Well there you go. We'll get 240 miles out of this tank if I want to keep running it down. But as another example and to your point, my fuel gauge has been PEGGED on 'E' for the past 35 miles and was there for nearly 20 miles before the reserve tank even kicked in! 200 miles is our safe zone for planning and running 2-up on the open highways.
 
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#1019887
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Re:How FULL do you fill your tank & what kind of MPG? 1 Month, 1 Week ago  
How are you guys who have done so, putting holes in the filler tube?

NJ
 
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#1019900
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Re:How FULL do you fill your tank & what kind of MPG? 1 Month, 1 Week ago  
pastornj wrote:
How are you guys who have done so, putting holes in the filler tube?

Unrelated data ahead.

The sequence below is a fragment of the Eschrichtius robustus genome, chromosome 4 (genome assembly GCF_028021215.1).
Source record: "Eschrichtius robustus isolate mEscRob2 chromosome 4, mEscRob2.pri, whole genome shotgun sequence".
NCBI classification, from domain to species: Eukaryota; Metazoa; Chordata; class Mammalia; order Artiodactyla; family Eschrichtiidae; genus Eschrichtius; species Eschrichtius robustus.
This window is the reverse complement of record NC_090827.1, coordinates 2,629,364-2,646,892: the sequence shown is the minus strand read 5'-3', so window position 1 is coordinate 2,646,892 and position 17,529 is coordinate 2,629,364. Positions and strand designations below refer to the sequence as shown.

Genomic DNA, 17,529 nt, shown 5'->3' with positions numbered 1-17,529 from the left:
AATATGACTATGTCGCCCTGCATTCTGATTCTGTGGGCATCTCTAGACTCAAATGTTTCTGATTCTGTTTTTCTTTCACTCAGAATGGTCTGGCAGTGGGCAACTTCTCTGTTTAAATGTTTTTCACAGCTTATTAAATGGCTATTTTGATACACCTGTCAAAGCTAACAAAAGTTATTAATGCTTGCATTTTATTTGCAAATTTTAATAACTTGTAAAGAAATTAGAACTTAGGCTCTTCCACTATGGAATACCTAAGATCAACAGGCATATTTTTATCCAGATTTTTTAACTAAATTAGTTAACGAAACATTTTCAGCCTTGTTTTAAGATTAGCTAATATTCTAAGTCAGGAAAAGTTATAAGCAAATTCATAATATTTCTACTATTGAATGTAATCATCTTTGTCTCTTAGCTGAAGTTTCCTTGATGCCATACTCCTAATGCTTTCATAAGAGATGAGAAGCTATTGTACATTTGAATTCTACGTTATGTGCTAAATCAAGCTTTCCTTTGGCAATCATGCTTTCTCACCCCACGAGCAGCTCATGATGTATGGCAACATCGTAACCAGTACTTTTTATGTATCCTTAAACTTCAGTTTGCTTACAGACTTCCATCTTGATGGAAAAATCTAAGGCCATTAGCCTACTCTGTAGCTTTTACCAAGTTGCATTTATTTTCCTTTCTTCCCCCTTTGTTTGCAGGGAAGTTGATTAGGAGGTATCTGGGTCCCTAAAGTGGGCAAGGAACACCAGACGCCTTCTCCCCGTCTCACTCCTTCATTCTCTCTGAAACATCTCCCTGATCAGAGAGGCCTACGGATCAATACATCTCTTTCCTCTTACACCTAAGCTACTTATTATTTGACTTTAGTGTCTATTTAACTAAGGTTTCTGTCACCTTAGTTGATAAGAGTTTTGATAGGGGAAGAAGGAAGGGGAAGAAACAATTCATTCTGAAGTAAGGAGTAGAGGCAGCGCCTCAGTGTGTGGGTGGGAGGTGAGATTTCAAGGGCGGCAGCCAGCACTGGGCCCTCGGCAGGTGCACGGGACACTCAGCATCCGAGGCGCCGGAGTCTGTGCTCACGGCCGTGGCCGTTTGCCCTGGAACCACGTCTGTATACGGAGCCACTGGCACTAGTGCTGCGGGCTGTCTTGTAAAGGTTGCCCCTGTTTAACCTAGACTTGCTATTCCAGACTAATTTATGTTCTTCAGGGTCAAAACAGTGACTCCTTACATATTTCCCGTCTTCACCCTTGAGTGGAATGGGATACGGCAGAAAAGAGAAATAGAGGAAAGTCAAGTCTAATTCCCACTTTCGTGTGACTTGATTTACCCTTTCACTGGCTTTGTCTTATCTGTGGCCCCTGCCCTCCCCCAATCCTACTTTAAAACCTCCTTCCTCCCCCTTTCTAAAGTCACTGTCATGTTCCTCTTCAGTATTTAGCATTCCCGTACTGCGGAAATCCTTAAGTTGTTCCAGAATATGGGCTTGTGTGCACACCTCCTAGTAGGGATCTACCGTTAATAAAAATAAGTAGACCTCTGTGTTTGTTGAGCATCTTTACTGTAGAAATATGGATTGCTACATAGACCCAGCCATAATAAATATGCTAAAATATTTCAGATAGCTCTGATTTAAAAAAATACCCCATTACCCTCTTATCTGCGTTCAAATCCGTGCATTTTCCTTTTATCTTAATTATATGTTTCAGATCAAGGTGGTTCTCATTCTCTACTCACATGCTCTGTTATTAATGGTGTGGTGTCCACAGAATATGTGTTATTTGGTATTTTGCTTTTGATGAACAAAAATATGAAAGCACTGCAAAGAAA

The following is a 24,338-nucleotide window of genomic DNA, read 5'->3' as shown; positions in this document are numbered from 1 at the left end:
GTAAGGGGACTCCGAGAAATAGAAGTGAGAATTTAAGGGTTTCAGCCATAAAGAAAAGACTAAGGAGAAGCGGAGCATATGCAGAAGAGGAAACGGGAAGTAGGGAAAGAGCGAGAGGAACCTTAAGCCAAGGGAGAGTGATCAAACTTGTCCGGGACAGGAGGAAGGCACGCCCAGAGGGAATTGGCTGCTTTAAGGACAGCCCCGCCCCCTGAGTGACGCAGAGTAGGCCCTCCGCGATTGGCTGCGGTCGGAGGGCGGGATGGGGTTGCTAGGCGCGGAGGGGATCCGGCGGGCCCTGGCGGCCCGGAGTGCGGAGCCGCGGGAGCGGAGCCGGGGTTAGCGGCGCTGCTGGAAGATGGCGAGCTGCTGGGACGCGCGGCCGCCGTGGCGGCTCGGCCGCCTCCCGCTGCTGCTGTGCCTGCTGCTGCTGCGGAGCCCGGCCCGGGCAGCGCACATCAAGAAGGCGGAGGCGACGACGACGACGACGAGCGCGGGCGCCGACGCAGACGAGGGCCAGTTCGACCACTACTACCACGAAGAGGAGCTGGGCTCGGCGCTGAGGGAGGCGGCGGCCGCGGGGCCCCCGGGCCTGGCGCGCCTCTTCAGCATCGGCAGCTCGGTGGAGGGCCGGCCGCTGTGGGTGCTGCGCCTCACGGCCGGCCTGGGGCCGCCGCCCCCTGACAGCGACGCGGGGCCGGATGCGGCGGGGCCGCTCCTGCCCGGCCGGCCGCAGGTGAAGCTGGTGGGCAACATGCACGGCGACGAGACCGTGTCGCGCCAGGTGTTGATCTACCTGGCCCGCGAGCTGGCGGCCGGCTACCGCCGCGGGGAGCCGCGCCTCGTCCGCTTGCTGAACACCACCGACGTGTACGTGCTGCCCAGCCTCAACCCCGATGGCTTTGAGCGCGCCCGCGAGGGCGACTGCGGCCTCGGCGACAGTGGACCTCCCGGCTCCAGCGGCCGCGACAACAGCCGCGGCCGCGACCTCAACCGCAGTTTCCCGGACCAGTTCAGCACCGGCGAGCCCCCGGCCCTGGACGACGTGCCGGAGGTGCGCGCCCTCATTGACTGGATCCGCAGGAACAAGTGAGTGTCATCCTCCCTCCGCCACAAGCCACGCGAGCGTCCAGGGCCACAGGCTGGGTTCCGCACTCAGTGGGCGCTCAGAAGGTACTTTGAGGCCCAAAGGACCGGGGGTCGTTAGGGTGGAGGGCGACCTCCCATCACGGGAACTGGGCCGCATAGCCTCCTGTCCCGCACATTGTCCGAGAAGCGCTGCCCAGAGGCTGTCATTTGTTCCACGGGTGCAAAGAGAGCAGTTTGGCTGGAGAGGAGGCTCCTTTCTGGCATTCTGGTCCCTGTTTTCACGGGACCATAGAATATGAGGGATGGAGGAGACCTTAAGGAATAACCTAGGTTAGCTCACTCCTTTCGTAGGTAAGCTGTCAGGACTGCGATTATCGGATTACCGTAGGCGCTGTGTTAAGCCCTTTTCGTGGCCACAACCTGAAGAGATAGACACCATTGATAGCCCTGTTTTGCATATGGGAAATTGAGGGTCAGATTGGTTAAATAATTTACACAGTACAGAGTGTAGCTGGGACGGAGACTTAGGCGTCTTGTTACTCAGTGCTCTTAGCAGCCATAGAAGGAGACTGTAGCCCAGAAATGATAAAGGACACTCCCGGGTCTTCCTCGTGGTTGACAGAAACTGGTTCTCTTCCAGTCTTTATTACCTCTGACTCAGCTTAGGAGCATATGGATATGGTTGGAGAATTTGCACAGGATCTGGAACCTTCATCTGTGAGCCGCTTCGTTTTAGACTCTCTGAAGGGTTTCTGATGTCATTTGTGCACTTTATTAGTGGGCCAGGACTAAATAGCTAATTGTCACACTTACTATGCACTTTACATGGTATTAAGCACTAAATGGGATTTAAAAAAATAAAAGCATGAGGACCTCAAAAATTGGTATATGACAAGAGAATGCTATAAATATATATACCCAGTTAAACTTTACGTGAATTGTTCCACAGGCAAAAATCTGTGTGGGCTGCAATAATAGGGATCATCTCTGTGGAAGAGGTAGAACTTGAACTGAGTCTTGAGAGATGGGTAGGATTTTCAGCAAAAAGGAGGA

NJ


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You need to read this entire thread. Questions like this should not need to be answered over and over.

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#1019928
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Re:How FULL do you fill your tank & what kind of MPG? 1 Month, 1 Week ago  
(5.75 gallons to the drilled holes!)

OK, so to possibly put this baby to rest while keeping this info for posterity, here's what I finally came up with.

I'd run the tank onto reserve and put 15 miles on it before pulling the tank off the bike.

I drained ALL THE FUEL into a measured bottle. I leaned the tank to the left side at times but kept it level while the fuel drained out, just to see how much it would actually flow into the carb if it was still hooked up.

It drained ALL OF IT. Virtually every last drop!

So after 15 miles running on reserve I still drained a full 10 cups of fuel (2.25 qts., or 5/8ths of a gallon).

Assuming I'm averaging 46+ MPG I could safely predict that I had another 23 miles before nearly running dry, and that would still leave 2 cups of fuel in the tank. That means 38 TOTAL miles on reserve, and likely 40+ iffy miles on level ground at highway speeds.